For many people, coffee is just what they drink every morning to start the day or perhaps what they endure long hours of wakefulness with, but I must say that it is much more than that.
Also called Black Gold for being the most traded product worldwide after oil, the most consumed after water, and more importantly, the livelihood of around 500,000 families in our country.
Just as everything good in life begins with something small, so does this beautiful process. The seed is planted in germination beds where only sand is used to support the new coffee seedling or, as we call it, the chapola. This process is key to having a healthy plantation that, on average, will last between 15 and 20 years before a total renewal by sowing to replace the planted material.
Subsequently, the seedling phase comes. The chapola is taken to bags with a mixture of soil and well-decomposed organic matter (3: 1 ratio) for the development of its first stages and thus, take strong material to the open field where it will be permanently transplanted.
Coffee trees take around two years from the germination of the seed to the moment they sprout the first harvest beans; this process is decisive to guarantee quality and an excellent cup that will later be given to the drink consumers.
At harvest time, the selection process is carried out, trying to collect only the ripe cherries, which should have a bright red color or, in some cases, yellow (some varieties ripen in this color). From this moment, we must take care of the entire process to preserve the quality brought from the fields since it is unlikely that we can improve it, but what is certain is that it can easily deteriorate.
The pulping phase is introduced. The coffee husk or pulp is removed, leaving the naked bean covered by mucilage or coffee honey, which can be removed by mechanical means using the demucilaginator or natural processes through the honey’s fermentation mentioned above. The result will be washed or wet coffee that needs to be dried either in the sun (Natural Drying) or in drying silos (Mechanical Drying) by combustion, turning it into Dry Parchment Coffee. It is essential to mention that the maximum temperature for uniform drying in silos is 50 ° C and the grain should be brought to a humidity of between 12 and 10%.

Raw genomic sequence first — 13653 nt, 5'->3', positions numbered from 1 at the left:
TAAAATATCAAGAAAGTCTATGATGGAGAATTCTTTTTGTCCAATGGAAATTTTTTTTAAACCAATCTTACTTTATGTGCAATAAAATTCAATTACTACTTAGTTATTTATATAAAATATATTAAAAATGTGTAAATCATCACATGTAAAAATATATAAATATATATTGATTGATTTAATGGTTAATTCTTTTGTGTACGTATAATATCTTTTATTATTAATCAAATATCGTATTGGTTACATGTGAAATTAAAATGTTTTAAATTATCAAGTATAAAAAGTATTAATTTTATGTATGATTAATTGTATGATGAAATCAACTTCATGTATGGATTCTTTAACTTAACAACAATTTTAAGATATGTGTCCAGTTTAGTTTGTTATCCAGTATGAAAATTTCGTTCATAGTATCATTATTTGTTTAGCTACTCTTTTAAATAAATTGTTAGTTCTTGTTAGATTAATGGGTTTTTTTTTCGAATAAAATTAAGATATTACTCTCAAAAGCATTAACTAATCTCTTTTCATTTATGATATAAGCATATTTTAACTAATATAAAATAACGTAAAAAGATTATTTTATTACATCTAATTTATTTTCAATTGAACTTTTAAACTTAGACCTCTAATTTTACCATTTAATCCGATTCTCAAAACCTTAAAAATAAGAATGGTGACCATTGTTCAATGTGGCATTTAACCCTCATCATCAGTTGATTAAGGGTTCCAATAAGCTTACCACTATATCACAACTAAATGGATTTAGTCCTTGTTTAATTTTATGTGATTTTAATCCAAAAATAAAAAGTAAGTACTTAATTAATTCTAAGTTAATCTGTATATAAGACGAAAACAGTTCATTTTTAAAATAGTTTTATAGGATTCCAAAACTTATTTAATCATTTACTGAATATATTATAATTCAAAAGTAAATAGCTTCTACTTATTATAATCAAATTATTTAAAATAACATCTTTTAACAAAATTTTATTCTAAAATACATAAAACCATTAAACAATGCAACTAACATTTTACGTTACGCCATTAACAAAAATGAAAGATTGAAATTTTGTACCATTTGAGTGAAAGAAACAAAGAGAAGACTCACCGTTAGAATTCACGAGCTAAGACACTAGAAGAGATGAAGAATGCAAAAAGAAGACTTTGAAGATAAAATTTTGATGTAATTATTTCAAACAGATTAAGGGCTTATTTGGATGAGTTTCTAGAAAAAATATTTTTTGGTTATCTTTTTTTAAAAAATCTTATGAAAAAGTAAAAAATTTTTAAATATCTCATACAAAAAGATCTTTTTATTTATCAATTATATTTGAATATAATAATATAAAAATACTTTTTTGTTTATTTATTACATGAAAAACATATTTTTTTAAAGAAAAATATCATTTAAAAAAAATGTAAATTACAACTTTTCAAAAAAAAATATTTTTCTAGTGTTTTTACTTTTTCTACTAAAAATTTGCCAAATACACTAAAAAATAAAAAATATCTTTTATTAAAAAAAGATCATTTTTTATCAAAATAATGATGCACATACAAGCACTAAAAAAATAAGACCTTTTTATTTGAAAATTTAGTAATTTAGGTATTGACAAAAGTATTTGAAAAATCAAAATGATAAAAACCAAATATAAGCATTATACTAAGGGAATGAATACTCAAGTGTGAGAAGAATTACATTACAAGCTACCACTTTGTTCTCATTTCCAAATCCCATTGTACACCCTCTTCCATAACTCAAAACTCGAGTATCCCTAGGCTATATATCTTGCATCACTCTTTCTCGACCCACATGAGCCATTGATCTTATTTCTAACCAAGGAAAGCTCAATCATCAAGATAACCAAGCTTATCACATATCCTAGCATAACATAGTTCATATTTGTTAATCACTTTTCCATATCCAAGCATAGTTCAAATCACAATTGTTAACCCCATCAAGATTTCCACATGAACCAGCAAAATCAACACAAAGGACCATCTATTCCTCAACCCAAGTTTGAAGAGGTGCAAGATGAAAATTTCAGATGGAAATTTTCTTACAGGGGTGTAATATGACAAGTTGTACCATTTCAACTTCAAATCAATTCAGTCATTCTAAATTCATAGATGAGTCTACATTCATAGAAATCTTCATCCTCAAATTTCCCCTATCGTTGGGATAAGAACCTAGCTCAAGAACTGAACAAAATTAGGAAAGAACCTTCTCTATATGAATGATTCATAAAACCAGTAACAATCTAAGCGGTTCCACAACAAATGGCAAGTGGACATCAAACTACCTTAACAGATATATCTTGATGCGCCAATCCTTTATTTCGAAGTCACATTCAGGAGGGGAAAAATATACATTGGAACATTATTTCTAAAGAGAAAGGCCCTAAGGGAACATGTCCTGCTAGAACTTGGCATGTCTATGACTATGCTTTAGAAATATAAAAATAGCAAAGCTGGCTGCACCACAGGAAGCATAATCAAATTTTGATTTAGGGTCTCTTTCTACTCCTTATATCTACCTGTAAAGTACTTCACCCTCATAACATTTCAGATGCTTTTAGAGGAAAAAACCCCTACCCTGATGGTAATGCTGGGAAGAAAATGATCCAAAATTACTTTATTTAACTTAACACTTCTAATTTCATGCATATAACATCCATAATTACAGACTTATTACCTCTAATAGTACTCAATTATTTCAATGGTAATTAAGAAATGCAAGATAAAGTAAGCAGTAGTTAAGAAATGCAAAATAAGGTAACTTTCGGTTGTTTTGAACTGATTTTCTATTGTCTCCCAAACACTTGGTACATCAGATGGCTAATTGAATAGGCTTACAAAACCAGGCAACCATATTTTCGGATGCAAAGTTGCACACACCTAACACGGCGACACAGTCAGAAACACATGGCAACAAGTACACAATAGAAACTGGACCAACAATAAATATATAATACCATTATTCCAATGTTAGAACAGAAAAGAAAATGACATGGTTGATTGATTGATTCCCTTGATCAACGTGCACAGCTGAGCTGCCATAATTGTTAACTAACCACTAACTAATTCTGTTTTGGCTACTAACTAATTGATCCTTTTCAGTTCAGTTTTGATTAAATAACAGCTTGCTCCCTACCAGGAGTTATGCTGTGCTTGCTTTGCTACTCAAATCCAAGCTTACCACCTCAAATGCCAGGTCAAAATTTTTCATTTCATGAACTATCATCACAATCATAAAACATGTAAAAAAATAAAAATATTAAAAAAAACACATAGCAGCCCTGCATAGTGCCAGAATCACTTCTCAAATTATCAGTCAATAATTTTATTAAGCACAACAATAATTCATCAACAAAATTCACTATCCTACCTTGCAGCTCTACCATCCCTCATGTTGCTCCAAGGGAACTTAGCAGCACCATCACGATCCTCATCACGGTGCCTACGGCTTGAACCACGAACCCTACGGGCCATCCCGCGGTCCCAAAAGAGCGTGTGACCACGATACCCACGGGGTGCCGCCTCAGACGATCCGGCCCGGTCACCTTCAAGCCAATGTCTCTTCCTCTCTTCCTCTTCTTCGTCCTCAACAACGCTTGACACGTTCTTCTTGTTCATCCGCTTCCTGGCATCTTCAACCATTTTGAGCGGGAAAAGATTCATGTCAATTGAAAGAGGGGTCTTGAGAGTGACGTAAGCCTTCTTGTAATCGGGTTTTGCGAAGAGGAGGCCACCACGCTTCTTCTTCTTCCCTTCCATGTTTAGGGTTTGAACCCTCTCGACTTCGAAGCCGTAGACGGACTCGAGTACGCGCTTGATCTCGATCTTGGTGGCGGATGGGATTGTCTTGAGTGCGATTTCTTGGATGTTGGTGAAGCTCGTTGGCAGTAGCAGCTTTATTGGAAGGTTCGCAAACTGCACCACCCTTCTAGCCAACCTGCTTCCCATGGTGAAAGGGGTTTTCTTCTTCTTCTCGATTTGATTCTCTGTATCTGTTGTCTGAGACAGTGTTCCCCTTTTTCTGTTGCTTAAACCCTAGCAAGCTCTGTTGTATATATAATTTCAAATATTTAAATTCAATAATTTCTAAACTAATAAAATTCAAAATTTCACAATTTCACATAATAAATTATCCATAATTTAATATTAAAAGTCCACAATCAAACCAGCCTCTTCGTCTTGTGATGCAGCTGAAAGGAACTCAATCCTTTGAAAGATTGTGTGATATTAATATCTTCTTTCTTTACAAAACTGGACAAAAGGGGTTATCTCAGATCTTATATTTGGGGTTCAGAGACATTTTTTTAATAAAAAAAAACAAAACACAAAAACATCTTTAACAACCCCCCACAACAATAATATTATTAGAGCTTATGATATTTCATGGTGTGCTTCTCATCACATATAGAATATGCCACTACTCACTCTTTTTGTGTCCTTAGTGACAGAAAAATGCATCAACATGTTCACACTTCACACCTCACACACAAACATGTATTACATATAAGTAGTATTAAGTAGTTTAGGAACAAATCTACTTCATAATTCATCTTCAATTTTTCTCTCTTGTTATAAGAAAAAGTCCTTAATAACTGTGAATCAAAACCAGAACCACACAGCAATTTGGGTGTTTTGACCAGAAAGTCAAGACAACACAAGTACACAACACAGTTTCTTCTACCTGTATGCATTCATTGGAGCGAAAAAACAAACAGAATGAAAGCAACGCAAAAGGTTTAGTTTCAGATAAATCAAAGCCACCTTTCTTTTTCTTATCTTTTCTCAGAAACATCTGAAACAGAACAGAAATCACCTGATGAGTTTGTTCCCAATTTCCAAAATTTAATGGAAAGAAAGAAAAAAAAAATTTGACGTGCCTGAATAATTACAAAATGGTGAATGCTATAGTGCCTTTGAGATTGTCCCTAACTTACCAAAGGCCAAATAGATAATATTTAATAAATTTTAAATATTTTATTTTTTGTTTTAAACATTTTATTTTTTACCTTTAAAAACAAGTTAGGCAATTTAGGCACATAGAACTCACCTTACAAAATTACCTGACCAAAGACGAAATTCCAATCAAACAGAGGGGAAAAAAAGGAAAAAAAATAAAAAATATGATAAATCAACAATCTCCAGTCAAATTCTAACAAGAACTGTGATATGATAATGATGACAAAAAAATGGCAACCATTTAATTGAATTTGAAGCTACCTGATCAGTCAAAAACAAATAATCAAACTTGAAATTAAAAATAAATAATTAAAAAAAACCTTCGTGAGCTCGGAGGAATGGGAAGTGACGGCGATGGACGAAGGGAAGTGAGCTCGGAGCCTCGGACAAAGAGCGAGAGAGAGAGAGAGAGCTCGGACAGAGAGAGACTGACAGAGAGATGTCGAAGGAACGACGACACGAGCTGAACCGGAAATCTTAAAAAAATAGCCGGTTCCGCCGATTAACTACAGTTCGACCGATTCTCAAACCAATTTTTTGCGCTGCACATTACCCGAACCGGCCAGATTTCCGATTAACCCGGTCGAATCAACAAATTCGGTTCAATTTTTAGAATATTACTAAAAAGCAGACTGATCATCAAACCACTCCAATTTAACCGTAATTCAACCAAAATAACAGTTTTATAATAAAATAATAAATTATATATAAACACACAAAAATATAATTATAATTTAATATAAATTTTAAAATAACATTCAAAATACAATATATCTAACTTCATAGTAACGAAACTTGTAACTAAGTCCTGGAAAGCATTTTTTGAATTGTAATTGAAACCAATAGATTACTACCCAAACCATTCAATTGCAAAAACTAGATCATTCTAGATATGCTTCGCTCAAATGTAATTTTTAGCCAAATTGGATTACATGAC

Dried coffee is frequently packed in fique bags that generally weigh 62.5 kilos when transported. Here is a crucial fact because, at some point, we have all heard the term «coffee load,» which is the most used measure to commercialize the bean in our country.
The rural areas of Colombia, in general, have a road infrastructure with many deficiencies, where there are no roads or those that exist are in deplorable condition. It is here where the pack mules that are used to transport the packages of dry coffee in the most rugged terrains appear on the scene. These wonderful specimens have a load capacity of 2 sacs, and that is why the «coffee load» weighs 125 kilograms or ten arrobas.
This fantastic process will continue with the parchment coffee’s threshing, separating the cisco or parchment from the almond. At this point, we have green coffee ready for roasting, grinding, and preparing a spectacular cup of Colombian coffee. At each step of the way, the product must be treated with care to avoid quality deterioration and, in the end, for it to have its characteristic flavors.
For several years now, we have been working with the people who produce the grain to carry out actions that make the business sustainable, but this term is not only about nature; it must be seen much further. We are talking about maintaining economic, environmental, and, not least, social resources so that the activity can continue for a long time.
For this purpose, techniques that aim at sustainable agricultural practices have been developed: minimum tillage, cease the usage of tools such as hoes that cause erosion on cultivated slopes. Promoting the responsible (rational) use of products to control pests and diseases is crucial since the proper handling of pesticides plays a significant role in pest control. However, these products must be used rationally and adequately, and always as a last resort control, given their toxic nature, they constitute a potential danger for human and animal health, and the environment. Other techniques are eliminating open-air burning to prepare the land, caring for water resources with new technologies that help to process the coffee, reducing water pollution and consumption, increasing buffer zones and protecting sources, protecting flora and wildlife, and eliminating practices such as child labor, harassment, and slavery.
Every day we work to change people’s consciences and make of the coffee world a pole of social and economic development in the area.
Juan Ricardo Valencia Castaño
Specialty Coffees Coordinator